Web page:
Life, The Mathematical Universe Hypothesis and Everything

The Mathematical Universe Hypothesis (MUH) is a science philosophy that says that our universe is nothing more than a mathematical structure. It also says that all definable mathematical structures are universes that are just as real as ours.

It doesn’t seem to be taken too seriously. The person who proposed it, Max Tegmark, refers to his MUH papers with the perspective “Every time I’ve written ten mainstream papers, I allow myself to indulge in writing one wacky one” under his home page link “Crazy Science”. Maybe this is just a disclaimer because it’s on an MIT site and he’s a well respected member of the scientific community.

Well I’m not. And I think it should be taken seriously and I’d like to explain why. But my approach will be from a finitist point of view, that any definable finite and discrete mathematical structure is a real universe. I’ll also be presuming that our universe is finite and discrete.

In this post I’ll show you some things most people haven’t seen. I’ll stretch your imagination to think of reality differently. I’ll show you You Tube clips that are truly stunning. And if these things don’t blow you right out of your chair then you’re simply reading the wrong blog.

Then as a bonus I’ll show how the MUH provides answers to some of the Big Questions, such as Why is there something rather than nothing?, What happened before the universe? and What is the meaning of life?

But I’ll begin with something simple and ask: What is strange about this picture?

Source: Public Domain

Source: Public Domain

Continue reading

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The GZK Test of Whether We Are In a Simulation

The world of Digital Physics is generally immune from appearing in mainstream media. But some nights ago, during an insomnia induced late night TV viewing, on a mainstream news source (either BBC or Al Jazeera English, can’t remember which) I saw a piece on Are We In a Computer Simulation? And the term Digital Physics was bandied about.

A google search showed activity in various mainstream news websites that appeared to feed off an article at the MIT Technology Review website that you can find here, which talks about an arXiv technical article that you can find here.

Interlaced tracks at Amsterdam Centraal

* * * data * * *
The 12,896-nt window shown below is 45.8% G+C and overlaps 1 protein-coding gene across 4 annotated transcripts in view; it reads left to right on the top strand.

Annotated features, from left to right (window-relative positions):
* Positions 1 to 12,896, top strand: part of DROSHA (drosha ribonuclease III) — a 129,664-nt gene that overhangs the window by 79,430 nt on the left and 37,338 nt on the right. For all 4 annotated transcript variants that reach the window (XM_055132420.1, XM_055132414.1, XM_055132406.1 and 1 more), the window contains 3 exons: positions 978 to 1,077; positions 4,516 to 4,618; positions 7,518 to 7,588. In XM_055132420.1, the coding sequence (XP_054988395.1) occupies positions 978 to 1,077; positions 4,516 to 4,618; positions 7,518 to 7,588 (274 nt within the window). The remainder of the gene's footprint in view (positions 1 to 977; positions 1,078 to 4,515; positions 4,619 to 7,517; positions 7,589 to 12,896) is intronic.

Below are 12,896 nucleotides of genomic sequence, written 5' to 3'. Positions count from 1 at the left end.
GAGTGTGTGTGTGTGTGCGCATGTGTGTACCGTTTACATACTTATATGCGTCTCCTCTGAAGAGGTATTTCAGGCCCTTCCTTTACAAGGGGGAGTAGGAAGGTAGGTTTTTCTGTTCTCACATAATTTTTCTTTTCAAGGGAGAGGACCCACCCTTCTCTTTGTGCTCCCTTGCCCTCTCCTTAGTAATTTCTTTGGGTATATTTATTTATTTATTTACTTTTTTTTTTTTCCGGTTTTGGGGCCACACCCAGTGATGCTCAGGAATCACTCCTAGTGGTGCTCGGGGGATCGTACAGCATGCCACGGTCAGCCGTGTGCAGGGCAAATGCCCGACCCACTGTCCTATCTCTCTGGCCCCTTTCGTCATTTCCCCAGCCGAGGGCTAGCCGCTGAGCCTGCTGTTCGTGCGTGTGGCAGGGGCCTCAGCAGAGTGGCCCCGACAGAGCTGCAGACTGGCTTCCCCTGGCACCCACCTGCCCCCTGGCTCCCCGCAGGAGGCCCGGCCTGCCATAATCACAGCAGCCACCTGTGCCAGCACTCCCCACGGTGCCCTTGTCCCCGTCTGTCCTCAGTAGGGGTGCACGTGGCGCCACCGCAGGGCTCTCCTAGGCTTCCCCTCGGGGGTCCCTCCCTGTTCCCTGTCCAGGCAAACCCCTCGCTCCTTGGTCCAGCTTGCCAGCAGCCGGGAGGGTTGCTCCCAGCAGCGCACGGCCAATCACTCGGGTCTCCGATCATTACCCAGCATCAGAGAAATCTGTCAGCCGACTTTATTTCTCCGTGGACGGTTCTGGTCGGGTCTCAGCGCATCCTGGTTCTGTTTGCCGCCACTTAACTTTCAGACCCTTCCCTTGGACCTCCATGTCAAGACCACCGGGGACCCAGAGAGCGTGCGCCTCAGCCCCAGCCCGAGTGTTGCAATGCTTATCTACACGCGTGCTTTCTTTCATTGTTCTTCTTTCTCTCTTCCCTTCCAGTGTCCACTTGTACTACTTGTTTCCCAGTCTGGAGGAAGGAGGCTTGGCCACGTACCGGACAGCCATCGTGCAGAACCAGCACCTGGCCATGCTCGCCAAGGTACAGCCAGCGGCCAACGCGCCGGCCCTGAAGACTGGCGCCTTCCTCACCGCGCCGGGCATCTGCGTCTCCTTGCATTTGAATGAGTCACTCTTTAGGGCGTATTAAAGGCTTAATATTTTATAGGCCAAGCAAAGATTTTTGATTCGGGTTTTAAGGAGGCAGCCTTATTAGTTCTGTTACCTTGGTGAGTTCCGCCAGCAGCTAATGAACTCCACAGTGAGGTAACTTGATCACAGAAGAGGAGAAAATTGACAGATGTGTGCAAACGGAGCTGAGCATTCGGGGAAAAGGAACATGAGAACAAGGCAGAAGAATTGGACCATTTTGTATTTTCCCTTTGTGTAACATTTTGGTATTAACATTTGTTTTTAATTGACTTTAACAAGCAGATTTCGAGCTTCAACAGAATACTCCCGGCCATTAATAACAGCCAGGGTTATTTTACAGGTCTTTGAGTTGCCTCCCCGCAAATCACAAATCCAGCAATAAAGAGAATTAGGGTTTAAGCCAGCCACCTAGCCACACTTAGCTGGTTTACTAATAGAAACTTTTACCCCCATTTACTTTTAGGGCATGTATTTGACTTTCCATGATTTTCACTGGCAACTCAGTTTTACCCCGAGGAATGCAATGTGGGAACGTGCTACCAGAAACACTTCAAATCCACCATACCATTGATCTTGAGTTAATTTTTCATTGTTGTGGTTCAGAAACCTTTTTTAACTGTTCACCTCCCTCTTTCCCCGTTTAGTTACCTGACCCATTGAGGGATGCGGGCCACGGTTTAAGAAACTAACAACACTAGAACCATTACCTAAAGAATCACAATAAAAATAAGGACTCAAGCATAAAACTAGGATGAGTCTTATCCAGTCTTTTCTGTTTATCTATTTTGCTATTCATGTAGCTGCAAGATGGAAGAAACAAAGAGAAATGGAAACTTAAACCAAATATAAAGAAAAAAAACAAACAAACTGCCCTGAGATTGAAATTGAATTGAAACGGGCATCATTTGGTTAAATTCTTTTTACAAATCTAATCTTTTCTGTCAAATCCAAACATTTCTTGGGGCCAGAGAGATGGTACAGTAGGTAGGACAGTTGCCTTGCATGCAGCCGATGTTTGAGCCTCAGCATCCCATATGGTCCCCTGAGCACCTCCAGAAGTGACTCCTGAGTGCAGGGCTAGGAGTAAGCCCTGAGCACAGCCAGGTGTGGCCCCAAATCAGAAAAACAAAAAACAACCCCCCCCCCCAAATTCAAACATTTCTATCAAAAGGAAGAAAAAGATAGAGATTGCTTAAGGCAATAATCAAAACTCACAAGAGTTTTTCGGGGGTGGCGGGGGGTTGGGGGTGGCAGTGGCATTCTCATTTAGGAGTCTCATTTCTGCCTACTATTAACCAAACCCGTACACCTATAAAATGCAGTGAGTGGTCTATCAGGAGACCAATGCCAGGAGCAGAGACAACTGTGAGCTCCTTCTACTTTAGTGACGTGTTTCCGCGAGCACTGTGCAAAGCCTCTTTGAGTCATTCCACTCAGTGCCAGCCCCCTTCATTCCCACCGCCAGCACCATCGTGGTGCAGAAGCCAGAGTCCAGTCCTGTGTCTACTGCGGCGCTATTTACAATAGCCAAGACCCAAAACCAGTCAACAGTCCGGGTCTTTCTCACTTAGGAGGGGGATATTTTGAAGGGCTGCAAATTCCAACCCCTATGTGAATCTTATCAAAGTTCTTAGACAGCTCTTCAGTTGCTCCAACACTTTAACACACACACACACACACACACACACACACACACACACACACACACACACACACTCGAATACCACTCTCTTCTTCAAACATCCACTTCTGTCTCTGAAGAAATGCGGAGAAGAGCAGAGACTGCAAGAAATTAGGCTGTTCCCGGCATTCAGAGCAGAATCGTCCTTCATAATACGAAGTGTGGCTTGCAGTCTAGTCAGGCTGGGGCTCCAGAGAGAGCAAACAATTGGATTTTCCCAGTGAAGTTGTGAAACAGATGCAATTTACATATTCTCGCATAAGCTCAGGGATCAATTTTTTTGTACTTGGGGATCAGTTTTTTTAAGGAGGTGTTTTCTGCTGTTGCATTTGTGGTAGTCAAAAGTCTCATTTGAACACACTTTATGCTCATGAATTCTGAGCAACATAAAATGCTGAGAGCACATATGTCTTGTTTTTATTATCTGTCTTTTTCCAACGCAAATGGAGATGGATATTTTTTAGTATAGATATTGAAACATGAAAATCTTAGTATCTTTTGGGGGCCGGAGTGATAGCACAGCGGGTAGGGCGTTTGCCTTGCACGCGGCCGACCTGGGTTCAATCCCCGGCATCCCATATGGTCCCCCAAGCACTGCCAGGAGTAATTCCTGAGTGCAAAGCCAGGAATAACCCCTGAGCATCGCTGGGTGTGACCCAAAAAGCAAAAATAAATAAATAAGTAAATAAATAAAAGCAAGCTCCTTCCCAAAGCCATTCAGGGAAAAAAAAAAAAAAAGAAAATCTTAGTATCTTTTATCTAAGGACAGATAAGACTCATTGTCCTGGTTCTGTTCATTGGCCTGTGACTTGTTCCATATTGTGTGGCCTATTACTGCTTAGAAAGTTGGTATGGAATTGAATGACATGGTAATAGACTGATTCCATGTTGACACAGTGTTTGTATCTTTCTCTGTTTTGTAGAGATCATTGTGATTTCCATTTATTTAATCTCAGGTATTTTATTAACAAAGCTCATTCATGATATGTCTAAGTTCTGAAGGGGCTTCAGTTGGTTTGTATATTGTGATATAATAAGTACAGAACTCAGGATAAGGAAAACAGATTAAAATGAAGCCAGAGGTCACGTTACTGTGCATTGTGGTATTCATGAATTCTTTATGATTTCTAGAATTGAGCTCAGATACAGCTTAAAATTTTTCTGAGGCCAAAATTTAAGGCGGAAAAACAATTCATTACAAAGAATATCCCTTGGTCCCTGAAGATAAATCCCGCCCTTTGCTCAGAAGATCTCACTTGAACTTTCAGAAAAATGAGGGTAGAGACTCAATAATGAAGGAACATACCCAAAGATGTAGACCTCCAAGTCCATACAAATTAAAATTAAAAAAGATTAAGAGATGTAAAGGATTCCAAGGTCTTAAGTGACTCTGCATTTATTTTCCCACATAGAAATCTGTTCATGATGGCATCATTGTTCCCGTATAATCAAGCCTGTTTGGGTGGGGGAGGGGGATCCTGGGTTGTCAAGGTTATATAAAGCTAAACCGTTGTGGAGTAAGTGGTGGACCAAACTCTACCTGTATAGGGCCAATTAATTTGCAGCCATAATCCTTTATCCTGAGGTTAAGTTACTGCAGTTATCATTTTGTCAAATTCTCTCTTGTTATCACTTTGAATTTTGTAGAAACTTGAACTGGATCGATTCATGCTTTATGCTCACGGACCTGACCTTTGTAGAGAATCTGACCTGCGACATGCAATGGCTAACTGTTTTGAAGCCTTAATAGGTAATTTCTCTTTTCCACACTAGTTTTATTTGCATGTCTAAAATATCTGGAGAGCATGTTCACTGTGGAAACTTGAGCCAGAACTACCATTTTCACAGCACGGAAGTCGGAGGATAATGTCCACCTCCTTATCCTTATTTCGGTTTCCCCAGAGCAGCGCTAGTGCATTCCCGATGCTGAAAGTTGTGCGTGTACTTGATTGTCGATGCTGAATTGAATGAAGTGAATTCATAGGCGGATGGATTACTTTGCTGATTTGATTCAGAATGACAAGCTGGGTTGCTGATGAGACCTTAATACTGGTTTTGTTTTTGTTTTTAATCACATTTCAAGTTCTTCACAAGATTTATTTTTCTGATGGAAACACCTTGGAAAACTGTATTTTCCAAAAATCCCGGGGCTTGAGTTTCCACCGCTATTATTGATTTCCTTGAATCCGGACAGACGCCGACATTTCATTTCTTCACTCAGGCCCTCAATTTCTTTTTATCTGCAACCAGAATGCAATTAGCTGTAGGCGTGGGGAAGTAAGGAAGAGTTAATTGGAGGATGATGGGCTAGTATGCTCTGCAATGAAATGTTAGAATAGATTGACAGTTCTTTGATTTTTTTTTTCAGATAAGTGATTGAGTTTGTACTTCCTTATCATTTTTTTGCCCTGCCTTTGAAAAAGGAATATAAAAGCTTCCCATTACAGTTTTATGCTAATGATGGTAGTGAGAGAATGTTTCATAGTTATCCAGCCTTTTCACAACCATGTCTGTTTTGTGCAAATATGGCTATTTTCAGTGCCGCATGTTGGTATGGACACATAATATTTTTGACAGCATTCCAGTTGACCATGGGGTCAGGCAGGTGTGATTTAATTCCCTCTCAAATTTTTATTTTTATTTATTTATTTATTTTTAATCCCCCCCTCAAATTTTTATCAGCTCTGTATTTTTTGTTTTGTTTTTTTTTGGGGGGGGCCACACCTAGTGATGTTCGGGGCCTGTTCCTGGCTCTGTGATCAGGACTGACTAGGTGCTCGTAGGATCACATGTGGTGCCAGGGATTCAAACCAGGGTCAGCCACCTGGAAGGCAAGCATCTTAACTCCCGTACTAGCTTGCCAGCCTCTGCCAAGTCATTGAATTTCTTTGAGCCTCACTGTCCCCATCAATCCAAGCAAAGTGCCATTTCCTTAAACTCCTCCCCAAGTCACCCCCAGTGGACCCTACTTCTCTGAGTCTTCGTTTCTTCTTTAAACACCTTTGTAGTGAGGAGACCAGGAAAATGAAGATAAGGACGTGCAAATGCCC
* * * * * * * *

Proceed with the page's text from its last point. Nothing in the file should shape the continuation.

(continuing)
Interlaced tracks at Amsterdam Centraal (Photo credit: Daniel Sparing)

It talks about the universe being a regular cubic lattice of points, with an observable effect occurring when light travels parallel to the lines of the lattice, sort of like getting your car tyres stuck in tram tracks.

So what can we make of this? Continue reading

Why The Big Bang? Part 3: Networks

“Space is big. You just won’t believe how vastly, hugely, mindbogglingly big it is. I mean, you may think it’s a long way down the road to the chemist’s, but that’s just peanuts to space.”       –     Douglas Adams, The Hitchhiker’s Guide to the Galaxy

In the previous two parts I discussed two ideas:

                That the universe is finite.

                That any computable mathematical structure exists in the same sense as our universe exists.

I would now like to suggest the general form of structure our universe takes: that of a network or graph. I’ll be considering a network to be a finite number of points, some of which are connected and some are not. That’s it. For example:

Network

Clunky graphics I know, but I’m working on it. Continue reading

Why The Big Bang? Part 2: Existence

“All is number”       –        Pythagorean School

In Part 1 I attempted to present some of the philosophical reasons why we may think infinity is a pretty dodgy concept. I now want to address the second and third questions I posed

What do we mean when we say mathematics exists?

What do we mean when we say the universe exists?

Much has been said about reality and existence, probably way too much. I’m not trying to introduce new ground here, just present a view that I think goes nicely with the idea that everything is finite. That view is known as the Mathematical Universe Hypothesis (MUH) an idea originated by Max Tegmark. It states that our universe is nothing more nor less than a mathematical structure. It implies that any mathematical structure exists in the same sense that our universe exists. I won’t elaborate on this in great detail (I hope to in a later post) but I’d like to give some brief motivation to this idea. Continue reading

Why The Big Bang? Part 1: Infinity

“Next contestant Sybil Fawlty from Torquay, special subject the bleeding obvious”

–   John Cleese, Fawlty Towers

In these posts I want to present a line of reasoning that is an explanation of why this universe exists, and in particular why it started with a Big Bang.

There are a few points to cover so it will require a bit of patience on your part. Along the way I will be attempting to answer three questions in particular:

                What do we mean when we say infinity exists?

What do we mean when we say mathematics exists?

                What do we mean when we say the universe exists?

A key part of my line of reasoning is the presumption that the universe is finite along the lines of digital physics. To try and persuade you of this I need to first talk about infinity as it is presented in mathematics and this requires me to talk about the axioms of mathematics, where infinity first makes its ugly appearance. Continue reading